These cultivars, like Princeton and Valley Forge, are still proving how well they thrive on their own. While the Central Park Conservancy has been using them to replace lost trees since the 1980s, they still need to be watched. Saxena hopes his experience cloning trees can help develop and popularize ever more resistant cultivars. “It’s an ongoing battle, so no claims here that we’ll be able to do it,” says Saxena. “But we’re trying.”
If that doesn’t work, he’s got a back-up plan: waiting out the plague. Because the fungus responsible for Dutch elm disease evolves faster than the trees can, he could develop a cryopreservation program, he says, that would allow today’s trees to thrive decades down the line. It’s like a time capsule that elms can access but the fungus can’t. “If we freeze the biology of the tree,” says Saxena, “it is quite likely a tree susceptible today may be resistant because the fungus has moved on.”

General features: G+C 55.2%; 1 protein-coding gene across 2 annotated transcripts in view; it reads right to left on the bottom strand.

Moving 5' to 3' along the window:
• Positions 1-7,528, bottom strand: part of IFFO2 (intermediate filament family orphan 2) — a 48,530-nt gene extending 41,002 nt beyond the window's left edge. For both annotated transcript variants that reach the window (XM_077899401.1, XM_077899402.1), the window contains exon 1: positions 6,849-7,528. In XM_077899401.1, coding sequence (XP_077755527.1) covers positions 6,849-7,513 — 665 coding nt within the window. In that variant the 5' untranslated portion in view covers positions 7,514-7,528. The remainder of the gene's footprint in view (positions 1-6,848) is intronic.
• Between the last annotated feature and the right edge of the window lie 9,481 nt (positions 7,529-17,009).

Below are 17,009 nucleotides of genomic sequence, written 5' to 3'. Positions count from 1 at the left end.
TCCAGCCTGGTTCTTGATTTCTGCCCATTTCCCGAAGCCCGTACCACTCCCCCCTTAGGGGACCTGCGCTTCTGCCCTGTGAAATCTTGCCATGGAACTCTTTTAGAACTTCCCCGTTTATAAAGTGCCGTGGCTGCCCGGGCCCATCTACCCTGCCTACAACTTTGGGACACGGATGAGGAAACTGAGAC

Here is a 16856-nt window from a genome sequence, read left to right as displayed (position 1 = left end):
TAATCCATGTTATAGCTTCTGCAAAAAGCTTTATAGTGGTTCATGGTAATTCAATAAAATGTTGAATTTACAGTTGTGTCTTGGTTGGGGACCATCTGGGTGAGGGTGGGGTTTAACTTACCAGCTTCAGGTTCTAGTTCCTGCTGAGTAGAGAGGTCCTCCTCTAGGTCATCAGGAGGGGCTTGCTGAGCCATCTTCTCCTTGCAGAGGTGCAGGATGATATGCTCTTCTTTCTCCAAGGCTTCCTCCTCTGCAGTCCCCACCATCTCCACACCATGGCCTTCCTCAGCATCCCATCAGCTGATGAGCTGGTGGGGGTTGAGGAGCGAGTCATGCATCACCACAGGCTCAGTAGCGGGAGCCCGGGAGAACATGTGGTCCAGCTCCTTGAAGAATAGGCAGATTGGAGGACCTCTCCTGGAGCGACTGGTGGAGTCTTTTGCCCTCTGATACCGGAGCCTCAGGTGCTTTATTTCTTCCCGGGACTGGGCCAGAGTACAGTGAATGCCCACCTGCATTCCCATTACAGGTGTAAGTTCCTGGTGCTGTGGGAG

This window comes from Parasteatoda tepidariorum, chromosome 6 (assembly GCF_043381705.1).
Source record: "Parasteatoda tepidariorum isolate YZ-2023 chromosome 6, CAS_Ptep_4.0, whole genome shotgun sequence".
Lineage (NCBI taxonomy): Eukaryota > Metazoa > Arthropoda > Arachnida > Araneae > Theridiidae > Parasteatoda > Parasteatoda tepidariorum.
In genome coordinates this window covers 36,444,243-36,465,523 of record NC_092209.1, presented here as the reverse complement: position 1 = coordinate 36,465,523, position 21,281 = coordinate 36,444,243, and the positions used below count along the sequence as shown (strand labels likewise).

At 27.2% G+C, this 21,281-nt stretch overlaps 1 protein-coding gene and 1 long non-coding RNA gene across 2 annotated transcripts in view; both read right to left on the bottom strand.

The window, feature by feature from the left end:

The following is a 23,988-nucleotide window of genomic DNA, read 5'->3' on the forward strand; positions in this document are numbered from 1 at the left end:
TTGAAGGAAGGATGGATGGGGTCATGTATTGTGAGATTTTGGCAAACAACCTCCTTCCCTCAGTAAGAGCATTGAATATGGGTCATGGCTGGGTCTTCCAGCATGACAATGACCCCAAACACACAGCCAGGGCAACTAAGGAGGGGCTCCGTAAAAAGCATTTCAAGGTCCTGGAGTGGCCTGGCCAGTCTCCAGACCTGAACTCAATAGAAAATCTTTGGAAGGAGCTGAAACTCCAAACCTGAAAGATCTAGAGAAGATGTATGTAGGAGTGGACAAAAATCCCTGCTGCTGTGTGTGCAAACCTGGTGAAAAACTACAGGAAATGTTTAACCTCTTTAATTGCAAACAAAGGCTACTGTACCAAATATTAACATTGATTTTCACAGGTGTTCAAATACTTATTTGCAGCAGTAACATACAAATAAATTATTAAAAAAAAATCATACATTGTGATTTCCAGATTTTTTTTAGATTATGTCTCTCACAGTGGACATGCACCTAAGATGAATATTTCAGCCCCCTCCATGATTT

Calvanese, retired from caring for the Mall’s elms, hopes it never comes to that. The trees may require vigilance and a willingness to perform arboreal amputations, but it’s hardly the only species with “issues,” he says, citing the plagues that hit trees like maples, willows, and ash. “I think people should still plant an elm—the most majestic, the most delicate” trees, he says. “We have a real good shot to preserve these trees right through the 2000s.”
Meghan Bartels is a science journalist based in New York City. Follow her on Twitter @meghanbartels.